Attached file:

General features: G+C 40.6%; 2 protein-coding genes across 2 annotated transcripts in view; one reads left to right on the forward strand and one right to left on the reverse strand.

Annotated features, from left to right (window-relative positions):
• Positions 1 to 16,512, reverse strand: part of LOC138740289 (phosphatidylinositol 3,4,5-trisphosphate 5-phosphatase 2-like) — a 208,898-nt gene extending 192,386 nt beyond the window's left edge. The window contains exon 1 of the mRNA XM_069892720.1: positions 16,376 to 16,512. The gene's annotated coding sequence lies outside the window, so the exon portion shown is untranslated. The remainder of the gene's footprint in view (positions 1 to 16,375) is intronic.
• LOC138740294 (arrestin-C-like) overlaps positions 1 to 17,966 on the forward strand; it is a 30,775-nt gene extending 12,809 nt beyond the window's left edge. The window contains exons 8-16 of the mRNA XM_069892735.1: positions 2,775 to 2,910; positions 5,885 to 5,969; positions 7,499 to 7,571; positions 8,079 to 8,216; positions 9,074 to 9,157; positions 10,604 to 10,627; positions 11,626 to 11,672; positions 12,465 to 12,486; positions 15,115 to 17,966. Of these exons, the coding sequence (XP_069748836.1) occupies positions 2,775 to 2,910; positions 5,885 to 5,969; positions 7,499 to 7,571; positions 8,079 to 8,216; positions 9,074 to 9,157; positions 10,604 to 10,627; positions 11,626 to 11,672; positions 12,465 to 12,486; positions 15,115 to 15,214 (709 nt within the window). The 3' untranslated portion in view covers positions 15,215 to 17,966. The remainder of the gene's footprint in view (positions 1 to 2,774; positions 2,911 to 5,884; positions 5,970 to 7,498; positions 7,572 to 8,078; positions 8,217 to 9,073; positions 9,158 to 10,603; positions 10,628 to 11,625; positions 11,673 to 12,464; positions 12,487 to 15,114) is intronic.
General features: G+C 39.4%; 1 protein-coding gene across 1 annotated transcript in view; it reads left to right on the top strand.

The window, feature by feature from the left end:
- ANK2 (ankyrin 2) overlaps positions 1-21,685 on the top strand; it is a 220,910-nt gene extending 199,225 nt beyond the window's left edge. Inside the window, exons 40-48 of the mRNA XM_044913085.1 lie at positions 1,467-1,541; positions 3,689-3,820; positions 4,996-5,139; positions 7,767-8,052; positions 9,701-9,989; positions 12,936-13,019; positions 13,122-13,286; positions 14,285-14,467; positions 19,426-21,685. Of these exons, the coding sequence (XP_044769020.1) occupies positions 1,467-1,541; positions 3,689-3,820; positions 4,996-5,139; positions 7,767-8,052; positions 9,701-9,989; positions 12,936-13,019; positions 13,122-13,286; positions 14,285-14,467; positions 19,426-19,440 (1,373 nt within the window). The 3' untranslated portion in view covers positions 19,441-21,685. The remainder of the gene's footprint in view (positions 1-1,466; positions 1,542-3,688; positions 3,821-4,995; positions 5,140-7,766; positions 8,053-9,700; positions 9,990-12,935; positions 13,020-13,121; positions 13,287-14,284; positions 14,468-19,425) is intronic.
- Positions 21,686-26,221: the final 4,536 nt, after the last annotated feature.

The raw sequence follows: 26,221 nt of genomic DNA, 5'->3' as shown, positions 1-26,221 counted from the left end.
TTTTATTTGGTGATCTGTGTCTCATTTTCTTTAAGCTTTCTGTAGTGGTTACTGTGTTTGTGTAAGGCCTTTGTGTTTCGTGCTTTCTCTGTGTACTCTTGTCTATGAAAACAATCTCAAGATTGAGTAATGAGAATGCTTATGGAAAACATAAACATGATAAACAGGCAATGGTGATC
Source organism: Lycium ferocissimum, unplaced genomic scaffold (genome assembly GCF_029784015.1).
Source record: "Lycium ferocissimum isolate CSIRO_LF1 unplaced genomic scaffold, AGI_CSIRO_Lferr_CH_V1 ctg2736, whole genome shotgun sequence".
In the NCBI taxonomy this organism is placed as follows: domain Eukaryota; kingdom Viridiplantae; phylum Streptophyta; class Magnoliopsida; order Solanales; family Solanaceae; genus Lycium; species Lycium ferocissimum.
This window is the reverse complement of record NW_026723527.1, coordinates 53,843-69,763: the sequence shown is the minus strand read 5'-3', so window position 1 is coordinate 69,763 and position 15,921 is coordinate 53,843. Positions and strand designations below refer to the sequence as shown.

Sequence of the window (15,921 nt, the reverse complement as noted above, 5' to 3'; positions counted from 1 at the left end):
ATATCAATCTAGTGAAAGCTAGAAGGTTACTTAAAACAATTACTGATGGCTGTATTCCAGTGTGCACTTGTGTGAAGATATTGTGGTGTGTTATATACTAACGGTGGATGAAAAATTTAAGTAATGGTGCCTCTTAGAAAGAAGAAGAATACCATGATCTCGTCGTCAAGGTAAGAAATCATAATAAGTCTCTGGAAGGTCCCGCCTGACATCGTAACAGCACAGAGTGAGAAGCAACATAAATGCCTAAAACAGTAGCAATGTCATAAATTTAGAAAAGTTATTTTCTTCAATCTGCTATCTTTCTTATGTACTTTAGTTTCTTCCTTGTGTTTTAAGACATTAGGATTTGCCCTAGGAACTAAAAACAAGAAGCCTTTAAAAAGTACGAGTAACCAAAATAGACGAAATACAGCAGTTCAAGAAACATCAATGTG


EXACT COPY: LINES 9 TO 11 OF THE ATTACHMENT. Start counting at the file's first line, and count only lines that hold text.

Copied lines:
The raw sequence follows: 26,221 nt of genomic DNA, 5'->3' as shown, positions 1-26,221 counted from the left end.
TTTTATTTGGTGATCTGTGTCTCATTTTCTTTAAGCTTTCTGTAGTGGTTACTGTGTTTGTGTAAGGCCTTTGTGTTTCGTGCTTTCTCTGTGTACTCTTGTCTATGAAAACAATCTCAAGATTGAGTAATGAGAATGCTTATGGAAAACATAAACATGATAAACAGGCAATGGTGATC
Source organism: Lycium ferocissimum, unplaced genomic scaffold (genome assembly GCF_029784015.1).